Less than 24 hours after Gonzalez's arrest, a second man was apprehended after he drove up to a White House gate and refused to leave, the Secret Service said, prompting bomb technicians in full gear to search the vehicle as agents shut down nearby streets.
Bells, tridents, beheadings. White House invasions, child endangerment, NFL players being charged with domestic violence. What are these times we are experiencing. The bell is tolling for thee. Is it really something distance, or are these events close to home?
Why Bells now? Is the metaphor ringing as a herald of news? Or of danger?
I have talked of "Bells" in synchrocinema before. See, for example, 2008's "The Brotherhood of the Bell" and my recycled thoughts on "Yeti, Jimmy Stewart, Bell and Book."
In Jim Brandon's 1983 book, The Rebirth of Pan: Hidden Faces of the American Earth Spirit, he writes, regarding the "name game":
I'm not talking here of such spooky tongue-twisters as H.P. Lovecraft's Yog-Sothoth or Arthur Machen's Ishakshar, but of quite ordinary names like Bell, Beall and variants, Crowley, Francis, Grafton, Grubb, Magee/McGee, Mason, McKinney, Montpelier, Parsons, Pike, Shelby, Vernon, Watson/Watt, Williams/Williamson. I have others on file, but these are the ones which I have accumulated the most instances.In my 1983 Mysterious America, I wrote:
Cryptologic or coincidence? Jim Brandon should be credited with calling attention to the name Watts/Watkins/Watson, and its entanglement with inexplicable things. Some other names involved in mysterious events pinpointed by Brandon are Bell, Mason, Parsons, Pike, Vernon, and Warren. The influence of such names as Mason, Pike, Warren, and Lafayette, for example, issues, in some cryptopolitical and occult way, from their ties to the Masonic tradition.From the original source, the Dictionary of American Family Names (Oxford University Press, 2013), the following is shared for the meaning of the name Bell:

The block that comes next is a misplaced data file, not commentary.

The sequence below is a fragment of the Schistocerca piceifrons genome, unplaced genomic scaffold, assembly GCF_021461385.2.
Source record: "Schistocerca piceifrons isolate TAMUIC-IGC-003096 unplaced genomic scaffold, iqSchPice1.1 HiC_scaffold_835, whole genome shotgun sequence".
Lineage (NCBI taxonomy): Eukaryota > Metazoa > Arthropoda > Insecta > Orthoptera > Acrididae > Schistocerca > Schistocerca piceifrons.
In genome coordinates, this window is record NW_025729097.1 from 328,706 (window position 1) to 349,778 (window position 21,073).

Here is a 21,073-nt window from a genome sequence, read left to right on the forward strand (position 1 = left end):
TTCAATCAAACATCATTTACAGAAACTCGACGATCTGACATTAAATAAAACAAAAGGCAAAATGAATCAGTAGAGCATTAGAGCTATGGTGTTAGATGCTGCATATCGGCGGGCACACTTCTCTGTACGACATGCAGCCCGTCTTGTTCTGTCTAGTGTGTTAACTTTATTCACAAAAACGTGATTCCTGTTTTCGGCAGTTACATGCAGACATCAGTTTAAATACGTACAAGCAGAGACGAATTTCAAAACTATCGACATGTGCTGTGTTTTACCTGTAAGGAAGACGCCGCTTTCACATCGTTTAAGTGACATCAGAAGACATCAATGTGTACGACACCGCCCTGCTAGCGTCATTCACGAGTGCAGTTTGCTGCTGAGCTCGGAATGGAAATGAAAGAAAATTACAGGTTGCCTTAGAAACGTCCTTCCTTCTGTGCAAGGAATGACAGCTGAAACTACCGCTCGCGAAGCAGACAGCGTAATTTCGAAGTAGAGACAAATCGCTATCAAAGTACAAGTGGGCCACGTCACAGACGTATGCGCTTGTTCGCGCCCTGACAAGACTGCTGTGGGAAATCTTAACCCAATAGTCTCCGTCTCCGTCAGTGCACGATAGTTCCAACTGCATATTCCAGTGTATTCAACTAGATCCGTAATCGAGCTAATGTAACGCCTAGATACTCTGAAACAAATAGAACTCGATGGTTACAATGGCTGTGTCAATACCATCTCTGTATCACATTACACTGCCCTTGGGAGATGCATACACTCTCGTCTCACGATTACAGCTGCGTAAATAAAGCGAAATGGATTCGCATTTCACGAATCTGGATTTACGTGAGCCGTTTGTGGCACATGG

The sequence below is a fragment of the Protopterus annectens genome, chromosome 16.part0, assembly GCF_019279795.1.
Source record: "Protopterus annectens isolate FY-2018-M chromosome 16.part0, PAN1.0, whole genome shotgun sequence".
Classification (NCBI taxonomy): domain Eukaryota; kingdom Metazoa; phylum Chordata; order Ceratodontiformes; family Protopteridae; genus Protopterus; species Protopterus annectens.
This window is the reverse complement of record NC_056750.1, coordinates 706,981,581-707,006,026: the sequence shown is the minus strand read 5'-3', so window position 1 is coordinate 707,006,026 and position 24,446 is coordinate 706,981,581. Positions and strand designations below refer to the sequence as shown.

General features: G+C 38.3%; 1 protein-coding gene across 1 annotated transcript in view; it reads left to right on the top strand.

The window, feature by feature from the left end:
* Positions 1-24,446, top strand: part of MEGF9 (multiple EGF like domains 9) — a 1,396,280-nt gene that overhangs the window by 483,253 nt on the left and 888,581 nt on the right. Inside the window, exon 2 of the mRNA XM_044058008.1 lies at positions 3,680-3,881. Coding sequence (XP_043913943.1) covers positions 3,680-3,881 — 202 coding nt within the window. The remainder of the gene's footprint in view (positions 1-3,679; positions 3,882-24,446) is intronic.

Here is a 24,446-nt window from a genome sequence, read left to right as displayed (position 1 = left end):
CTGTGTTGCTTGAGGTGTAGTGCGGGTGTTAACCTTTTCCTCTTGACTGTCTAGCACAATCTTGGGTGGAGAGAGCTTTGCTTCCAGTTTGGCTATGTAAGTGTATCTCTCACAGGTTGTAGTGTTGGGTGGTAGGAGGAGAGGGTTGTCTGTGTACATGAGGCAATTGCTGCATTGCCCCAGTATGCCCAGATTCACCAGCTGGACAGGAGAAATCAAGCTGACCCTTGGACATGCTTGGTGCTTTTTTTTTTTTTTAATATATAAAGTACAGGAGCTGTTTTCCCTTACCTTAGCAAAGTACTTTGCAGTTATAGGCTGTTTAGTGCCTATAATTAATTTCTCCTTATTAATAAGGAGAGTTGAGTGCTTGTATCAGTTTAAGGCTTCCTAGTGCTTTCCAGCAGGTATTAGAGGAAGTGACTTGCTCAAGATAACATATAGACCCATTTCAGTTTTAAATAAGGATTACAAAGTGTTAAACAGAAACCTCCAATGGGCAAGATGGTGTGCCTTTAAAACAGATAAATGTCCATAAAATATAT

Scottish and northern English: from Middle English belle ‘bell,’ in various applications; most probably a metonymic occupational name for a bell ringer or bell maker, or a topographic name for someone living ‘at the bell’ (as attested by 14th-century forms such as John atte Belle). This indicates either residence by an actual bell (e.g. a town’s bell in a bell tower, centrally placed to summon meetings, sound the alarm, etc.) or ‘at the sign of the bell’, i.e. a house or inn sign (although surnames derived from house and inn signs are rare in Scots and English).
Scottish and northern English: from the medieval personal name Bel. As a man’s name this is from Old French beu, bel ‘handsome,’ which was also used as a nickname. As a female name it represents a short form of Isobel, a form of Elizabeth.
Scottish: Americanized form of Gaelic Mac Giolla Mhaoil ‘son of the servant of the devotee.’
Jewish (Ashkenazic): Americanized form of one or more like-sounding Jewish surnames.
Norwegian: habitational name from a farmstead in western Norway named Bell, the origin of which is unexplained.
Scandinavian: of English or German origin; in German as a habitational name for someone from Bell in Rhineland, Germany, or possibly from Belle in Westphalia. Americanized spelling of German Böhl or Böll (see Boehle, Boll).